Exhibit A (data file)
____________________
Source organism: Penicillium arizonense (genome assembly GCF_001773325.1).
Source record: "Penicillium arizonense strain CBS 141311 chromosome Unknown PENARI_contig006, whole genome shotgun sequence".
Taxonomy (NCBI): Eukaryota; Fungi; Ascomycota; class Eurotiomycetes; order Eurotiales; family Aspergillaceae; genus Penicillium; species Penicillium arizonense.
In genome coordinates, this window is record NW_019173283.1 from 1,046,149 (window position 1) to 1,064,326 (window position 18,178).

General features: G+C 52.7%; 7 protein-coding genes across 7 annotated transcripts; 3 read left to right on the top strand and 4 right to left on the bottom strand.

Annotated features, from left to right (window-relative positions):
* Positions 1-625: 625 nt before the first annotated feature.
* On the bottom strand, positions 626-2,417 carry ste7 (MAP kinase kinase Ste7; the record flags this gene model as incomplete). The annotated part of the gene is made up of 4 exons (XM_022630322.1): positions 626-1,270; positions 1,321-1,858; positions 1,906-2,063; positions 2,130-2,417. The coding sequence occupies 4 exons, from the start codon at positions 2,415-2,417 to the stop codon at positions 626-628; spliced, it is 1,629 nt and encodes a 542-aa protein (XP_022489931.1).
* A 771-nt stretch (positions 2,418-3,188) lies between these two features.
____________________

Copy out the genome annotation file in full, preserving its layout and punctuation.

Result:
Source organism: Penicillium arizonense (genome assembly GCF_001773325.1).
Source record: "Penicillium arizonense strain CBS 141311 chromosome Unknown PENARI_contig006, whole genome shotgun sequence".
Taxonomy (NCBI): Eukaryota; Fungi; Ascomycota; class Eurotiomycetes; order Eurotiales; family Aspergillaceae; genus Penicillium; species Penicillium arizonense.
In genome coordinates, this window is record NW_019173283.1 from 1,046,149 (window position 1) to 1,064,326 (window position 18,178).

General features: G+C 52.7%; 7 protein-coding genes across 7 annotated transcripts; 3 read left to right on the top strand and 4 right to left on the bottom strand.

Annotated features, from left to right (window-relative positions):
* Positions 1-625: 625 nt before the first annotated feature.
* On the bottom strand, positions 626-2,417 carry ste7 (MAP kinase kinase Ste7; the record flags this gene model as incomplete). The annotated part of the gene is made up of 4 exons (XM_022630322.1): positions 626-1,270; positions 1,321-1,858; positions 1,906-2,063; positions 2,130-2,417. The coding sequence occupies 4 exons, from the start codon at positions 2,415-2,417 to the stop codon at positions 626-628; spliced, it is 1,629 nt and encodes a 542-aa protein (XP_022489931.1).
* A 771-nt stretch (positions 2,418-3,188) lies between these two features.